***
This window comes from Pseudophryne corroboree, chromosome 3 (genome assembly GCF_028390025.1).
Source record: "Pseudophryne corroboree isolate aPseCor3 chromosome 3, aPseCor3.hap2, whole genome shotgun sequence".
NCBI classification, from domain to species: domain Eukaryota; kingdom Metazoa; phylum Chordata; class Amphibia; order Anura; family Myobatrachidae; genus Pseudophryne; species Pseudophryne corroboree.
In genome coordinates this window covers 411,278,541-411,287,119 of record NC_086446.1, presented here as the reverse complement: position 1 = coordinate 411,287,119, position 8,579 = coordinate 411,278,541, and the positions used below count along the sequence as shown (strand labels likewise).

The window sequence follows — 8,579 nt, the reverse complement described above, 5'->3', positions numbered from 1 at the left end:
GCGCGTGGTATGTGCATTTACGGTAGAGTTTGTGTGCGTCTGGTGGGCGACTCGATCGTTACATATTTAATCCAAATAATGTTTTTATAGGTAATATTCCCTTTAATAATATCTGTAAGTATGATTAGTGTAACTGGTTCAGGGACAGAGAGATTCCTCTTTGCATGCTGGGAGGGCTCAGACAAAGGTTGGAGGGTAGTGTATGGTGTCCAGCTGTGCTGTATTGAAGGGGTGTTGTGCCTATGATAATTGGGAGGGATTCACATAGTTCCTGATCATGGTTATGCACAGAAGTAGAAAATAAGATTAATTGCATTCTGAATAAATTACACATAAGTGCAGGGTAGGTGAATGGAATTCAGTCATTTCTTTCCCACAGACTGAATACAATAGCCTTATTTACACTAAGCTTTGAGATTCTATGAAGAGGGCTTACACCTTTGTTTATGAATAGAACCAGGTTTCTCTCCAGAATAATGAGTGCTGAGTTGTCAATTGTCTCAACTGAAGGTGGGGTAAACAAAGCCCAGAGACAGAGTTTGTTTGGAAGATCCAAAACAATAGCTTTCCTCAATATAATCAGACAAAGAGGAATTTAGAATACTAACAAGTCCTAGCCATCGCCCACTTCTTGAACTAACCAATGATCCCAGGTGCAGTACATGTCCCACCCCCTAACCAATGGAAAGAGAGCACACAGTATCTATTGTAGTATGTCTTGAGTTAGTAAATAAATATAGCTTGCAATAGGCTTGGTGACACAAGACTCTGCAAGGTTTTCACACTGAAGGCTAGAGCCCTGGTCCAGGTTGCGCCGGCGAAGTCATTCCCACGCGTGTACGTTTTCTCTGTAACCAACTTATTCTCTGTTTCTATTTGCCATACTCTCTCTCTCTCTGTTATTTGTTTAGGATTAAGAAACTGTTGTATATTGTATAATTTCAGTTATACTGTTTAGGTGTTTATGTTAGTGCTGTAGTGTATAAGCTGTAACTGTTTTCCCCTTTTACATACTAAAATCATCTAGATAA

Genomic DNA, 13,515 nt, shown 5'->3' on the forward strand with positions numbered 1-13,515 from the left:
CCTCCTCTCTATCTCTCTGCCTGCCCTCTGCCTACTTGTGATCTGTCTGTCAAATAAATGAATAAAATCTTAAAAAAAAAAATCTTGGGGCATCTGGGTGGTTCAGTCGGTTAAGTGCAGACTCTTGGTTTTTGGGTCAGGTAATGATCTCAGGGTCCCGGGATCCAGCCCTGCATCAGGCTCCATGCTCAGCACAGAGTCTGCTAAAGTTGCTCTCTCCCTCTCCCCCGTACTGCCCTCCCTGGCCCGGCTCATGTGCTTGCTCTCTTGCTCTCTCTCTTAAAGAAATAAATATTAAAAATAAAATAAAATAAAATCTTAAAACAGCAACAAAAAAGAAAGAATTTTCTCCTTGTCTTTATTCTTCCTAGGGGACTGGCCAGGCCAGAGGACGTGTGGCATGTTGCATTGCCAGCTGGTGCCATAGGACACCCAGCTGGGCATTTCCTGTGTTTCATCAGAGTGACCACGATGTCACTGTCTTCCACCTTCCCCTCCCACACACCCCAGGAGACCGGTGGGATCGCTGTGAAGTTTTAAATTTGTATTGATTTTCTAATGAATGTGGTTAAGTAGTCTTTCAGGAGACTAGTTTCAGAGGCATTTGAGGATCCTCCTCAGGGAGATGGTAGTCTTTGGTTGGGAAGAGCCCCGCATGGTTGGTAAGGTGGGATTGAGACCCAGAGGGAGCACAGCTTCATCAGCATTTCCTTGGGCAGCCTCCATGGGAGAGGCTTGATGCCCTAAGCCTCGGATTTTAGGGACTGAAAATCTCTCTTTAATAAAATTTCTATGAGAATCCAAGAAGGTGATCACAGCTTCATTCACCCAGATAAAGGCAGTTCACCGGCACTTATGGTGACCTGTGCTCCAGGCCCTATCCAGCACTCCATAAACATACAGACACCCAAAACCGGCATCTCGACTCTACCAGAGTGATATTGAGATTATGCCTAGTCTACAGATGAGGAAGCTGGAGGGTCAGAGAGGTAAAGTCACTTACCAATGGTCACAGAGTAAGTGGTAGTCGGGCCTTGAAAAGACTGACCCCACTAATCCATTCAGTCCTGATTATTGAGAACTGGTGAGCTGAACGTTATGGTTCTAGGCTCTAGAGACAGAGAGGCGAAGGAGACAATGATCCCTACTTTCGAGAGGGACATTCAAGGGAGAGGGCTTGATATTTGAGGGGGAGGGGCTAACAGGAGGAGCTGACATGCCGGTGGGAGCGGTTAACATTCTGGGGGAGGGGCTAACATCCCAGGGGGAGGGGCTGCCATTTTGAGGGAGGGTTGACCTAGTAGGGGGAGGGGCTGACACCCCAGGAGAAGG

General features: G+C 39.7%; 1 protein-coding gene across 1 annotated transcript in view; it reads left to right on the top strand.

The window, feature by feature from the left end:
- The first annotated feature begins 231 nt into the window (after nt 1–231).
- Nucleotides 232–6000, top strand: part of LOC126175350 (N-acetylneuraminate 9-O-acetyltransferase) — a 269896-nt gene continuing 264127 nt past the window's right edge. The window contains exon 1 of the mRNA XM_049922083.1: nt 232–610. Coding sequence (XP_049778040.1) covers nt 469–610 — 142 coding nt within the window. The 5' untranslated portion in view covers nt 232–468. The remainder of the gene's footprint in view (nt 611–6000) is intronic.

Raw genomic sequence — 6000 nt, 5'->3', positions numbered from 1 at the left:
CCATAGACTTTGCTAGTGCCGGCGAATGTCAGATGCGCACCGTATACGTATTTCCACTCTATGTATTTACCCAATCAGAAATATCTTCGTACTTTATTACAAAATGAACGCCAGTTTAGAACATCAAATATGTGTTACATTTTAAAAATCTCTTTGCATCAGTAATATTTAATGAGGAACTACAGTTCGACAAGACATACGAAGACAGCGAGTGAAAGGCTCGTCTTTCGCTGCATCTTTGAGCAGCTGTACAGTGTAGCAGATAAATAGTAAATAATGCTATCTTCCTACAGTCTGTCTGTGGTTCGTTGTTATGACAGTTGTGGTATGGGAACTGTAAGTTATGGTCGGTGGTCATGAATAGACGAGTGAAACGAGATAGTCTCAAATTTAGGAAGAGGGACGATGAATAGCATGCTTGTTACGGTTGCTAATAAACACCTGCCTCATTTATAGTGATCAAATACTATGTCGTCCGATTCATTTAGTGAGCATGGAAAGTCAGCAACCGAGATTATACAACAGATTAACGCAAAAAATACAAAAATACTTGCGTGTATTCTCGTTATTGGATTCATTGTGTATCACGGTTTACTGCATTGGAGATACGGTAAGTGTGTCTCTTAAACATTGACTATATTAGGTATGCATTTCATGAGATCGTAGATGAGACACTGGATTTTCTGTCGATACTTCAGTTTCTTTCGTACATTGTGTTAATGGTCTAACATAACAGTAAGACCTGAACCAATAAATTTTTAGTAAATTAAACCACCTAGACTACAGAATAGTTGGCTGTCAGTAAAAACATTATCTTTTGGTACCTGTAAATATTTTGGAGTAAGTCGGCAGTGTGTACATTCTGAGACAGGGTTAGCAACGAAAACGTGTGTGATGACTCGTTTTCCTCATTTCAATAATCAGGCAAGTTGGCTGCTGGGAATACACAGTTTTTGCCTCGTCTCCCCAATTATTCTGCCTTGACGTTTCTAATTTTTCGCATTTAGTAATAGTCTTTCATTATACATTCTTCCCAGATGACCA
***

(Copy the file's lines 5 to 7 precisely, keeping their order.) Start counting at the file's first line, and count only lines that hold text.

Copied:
The window sequence follows — 8,579 nt, the reverse complement described above, 5'->3', positions numbered from 1 at the left end:
GCGCGTGGTATGTGCATTTACGGTAGAGTTTGTGTGCGTCTGGTGGGCGACTCGATCGTTACATATTTAATCCAAATAATGTTTTTATAGGTAATATTCCCTTTAATAATATCTGTAAGTATGATTAGTGTAACTGGTTCAGGGACAGAGAGATTCCTCTTTGCATGCTGGGAGGGCTCAGACAAAGGTTGGAGGGTAGTGTATGGTGTCCAGCTGTGCTGTATTGAAGGGGTGTTGTGCCTATGATAATTGGGAGGGATTCACATAGTTCCTGATCATGGTTATGCACAGAAGTAGAAAATAAGATTAATTGCATTCTGAATAAATTACACATAAGTGCAGGGTAGGTGAATGGAATTCAGTCATTTCTTTCCCACAGACTGAATACAATAGCCTTATTTACACTAAGCTTTGAGATTCTATGAAGAGGGCTTACACCTTTGTTTATGAATAGAACCAGGTTTCTCTCCAGAATAATGAGTGCTGAGTTGTCAATTGTCTCAACTGAAGGTGGGGTAAACAAAGCCCAGAGACAGAGTTTGTTTGGAAGATCCAAAACAATAGCTTTCCTCAATATAATCAGACAAAGAGGAATTTAGAATACTAACAAGTCCTAGCCATCGCCCACTTCTTGAACTAACCAATGATCCCAGGTGCAGTACATGTCCCACCCCCTAACCAATGGAAAGAGAGCACACAGTATCTATTGTAGTATGTCTTGAGTTAGTAAATAAATATAGCTTGCAATAGGCTTGGTGACACAAGACTCTGCAAGGTTTTCACACTGAAGGCTAGAGCCCTGGTCCAGGTTGCGCCGGCGAAGTCATTCCCACGCGTGTACGTTTTCTCTGTAACCAACTTATTCTCTGTTTCTATTTGCCATACTCTCTCTCTCTCTGTTATTTGTTTAGGATTAAGAAACTGTTGTATATTGTATAATTTCAGTTATACTGTTTAGGTGTTTATGTTAGTGCTGTAGTGTATAAGCTGTAACTGTTTTCCCCTTTTACATACTAAAATCATCTAGATAA

Genomic DNA, 13,515 nt, shown 5'->3' on the forward strand with positions numbered 1-13,515 from the left: